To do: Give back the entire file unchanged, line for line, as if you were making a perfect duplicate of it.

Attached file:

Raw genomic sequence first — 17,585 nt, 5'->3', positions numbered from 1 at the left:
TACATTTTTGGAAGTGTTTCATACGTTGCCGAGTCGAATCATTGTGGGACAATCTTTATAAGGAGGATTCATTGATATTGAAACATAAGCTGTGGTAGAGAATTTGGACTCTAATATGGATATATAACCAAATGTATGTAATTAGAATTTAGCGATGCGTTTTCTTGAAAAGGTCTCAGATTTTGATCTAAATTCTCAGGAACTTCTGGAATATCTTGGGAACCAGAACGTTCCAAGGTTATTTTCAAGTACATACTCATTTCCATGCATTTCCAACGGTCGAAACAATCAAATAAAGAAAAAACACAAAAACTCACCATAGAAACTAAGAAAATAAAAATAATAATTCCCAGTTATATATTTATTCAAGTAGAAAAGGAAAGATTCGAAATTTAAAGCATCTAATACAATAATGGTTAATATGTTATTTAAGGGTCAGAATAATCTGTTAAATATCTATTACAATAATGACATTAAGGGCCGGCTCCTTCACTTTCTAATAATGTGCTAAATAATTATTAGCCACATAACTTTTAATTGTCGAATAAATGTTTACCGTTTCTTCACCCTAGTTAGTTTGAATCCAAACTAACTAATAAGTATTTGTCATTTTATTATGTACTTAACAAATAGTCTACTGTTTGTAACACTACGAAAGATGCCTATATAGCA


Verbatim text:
Raw genomic sequence first — 17,585 nt, 5'->3', positions numbered from 1 at the left:
TACATTTTTGGAAGTGTTTCATACGTTGCCGAGTCGAATCATTGTGGGACAATCTTTATAAGGAGGATTCATTGATATTGAAACATAAGCTGTGGTAGAGAATTTGGACTCTAATATGGATATATAACCAAATGTATGTAATTAGAATTTAGCGATGCGTTTTCTTGAAAAGGTCTCAGATTTTGATCTAAATTCTCAGGAACTTCTGGAATATCTTGGGAACCAGAACGTTCCAAGGTTATTTTCAAGTACATACTCATTTCCATGCATTTCCAACGGTCGAAACAATCAAATAAAGAAAAAACACAAAAACTCACCATAGAAACTAAGAAAATAAAAATAATAATTCCCAGTTATATATTTATTCAAGTAGAAAAGGAAAGATTCGAAATTTAAAGCATCTAATACAATAATGGTTAATATGTTATTTAAGGGTCAGAATAATCTGTTAAATATCTATTACAATAATGACATTAAGGGCCGGCTCCTTCACTTTCTAATAATGTGCTAAATAATTATTAGCCACATAACTTTTAATTGTCGAATAAATGTTTACCGTTTCTTCACCCTAGTTAGTTTGAATCCAAACTAACTAATAAGTATTTGTCATTTTATTATGTACTTAACAAATAGTCTACTGTTTGTAACACTACGAAAGATGCCTATATAGCA